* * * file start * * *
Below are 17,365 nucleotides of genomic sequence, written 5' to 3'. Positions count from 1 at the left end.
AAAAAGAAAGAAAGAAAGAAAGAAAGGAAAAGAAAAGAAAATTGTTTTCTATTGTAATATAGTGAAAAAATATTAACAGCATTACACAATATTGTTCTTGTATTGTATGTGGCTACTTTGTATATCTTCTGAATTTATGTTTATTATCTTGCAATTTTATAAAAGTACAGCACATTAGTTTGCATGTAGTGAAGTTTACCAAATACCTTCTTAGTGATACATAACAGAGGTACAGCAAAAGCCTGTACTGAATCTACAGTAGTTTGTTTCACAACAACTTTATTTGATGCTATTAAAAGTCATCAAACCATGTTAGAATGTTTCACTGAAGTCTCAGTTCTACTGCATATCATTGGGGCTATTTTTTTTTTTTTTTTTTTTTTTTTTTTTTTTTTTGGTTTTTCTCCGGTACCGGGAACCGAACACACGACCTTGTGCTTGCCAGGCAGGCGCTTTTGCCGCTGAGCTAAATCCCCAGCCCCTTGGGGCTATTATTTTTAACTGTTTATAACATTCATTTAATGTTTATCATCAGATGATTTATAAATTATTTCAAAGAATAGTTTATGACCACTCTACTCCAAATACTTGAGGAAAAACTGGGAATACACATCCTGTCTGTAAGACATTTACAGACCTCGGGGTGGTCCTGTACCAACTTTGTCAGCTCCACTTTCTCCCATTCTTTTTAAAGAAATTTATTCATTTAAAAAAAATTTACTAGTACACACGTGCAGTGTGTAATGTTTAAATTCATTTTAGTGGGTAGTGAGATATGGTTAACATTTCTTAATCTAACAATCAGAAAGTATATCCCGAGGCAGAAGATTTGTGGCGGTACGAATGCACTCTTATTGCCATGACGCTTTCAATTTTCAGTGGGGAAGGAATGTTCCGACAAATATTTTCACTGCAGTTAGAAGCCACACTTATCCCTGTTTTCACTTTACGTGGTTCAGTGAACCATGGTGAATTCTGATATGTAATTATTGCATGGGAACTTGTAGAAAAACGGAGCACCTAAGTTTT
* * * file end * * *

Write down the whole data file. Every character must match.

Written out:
Below are 17,365 nucleotides of genomic sequence, written 5' to 3'. Positions count from 1 at the left end.
AAAAAGAAAGAAAGAAAGAAAGAAAGGAAAAGAAAAGAAAATTGTTTTCTATTGTAATATAGTGAAAAAATATTAACAGCATTACACAATATTGTTCTTGTATTGTATGTGGCTACTTTGTATATCTTCTGAATTTATGTTTATTATCTTGCAATTTTATAAAAGTACAGCACATTAGTTTGCATGTAGTGAAGTTTACCAAATACCTTCTTAGTGATACATAACAGAGGTACAGCAAAAGCCTGTACTGAATCTACAGTAGTTTGTTTCACAACAACTTTATTTGATGCTATTAAAAGTCATCAAACCATGTTAGAATGTTTCACTGAAGTCTCAGTTCTACTGCATATCATTGGGGCTATTTTTTTTTTTTTTTTTTTTTTTTTTTTTTTTTTTGGTTTTTCTCCGGTACCGGGAACCGAACACACGACCTTGTGCTTGCCAGGCAGGCGCTTTTGCCGCTGAGCTAAATCCCCAGCCCCTTGGGGCTATTATTTTTAACTGTTTATAACATTCATTTAATGTTTATCATCAGATGATTTATAAATTATTTCAAAGAATAGTTTATGACCACTCTACTCCAAATACTTGAGGAAAAACTGGGAATACACATCCTGTCTGTAAGACATTTACAGACCTCGGGGTGGTCCTGTACCAACTTTGTCAGCTCCACTTTCTCCCATTCTTTTTAAAGAAATTTATTCATTTAAAAAAAATTTACTAGTACACACGTGCAGTGTGTAATGTTTAAATTCATTTTAGTGGGTAGTGAGATATGGTTAACATTTCTTAATCTAACAATCAGAAAGTATATCCCGAGGCAGAAGATTTGTGGCGGTACGAATGCACTCTTATTGCCATGACGCTTTCAATTTTCAGTGGGGAAGGAATGTTCCGACAAATATTTTCACTGCAGTTAGAAGCCACACTTATCCCTGTTTTCACTTTACGTGGTTCAGTGAACCATGGTGAATTCTGATATGTAATTATTGCATGGGAACTTGTAGAAAAACGGAGCACCTAAGTTTT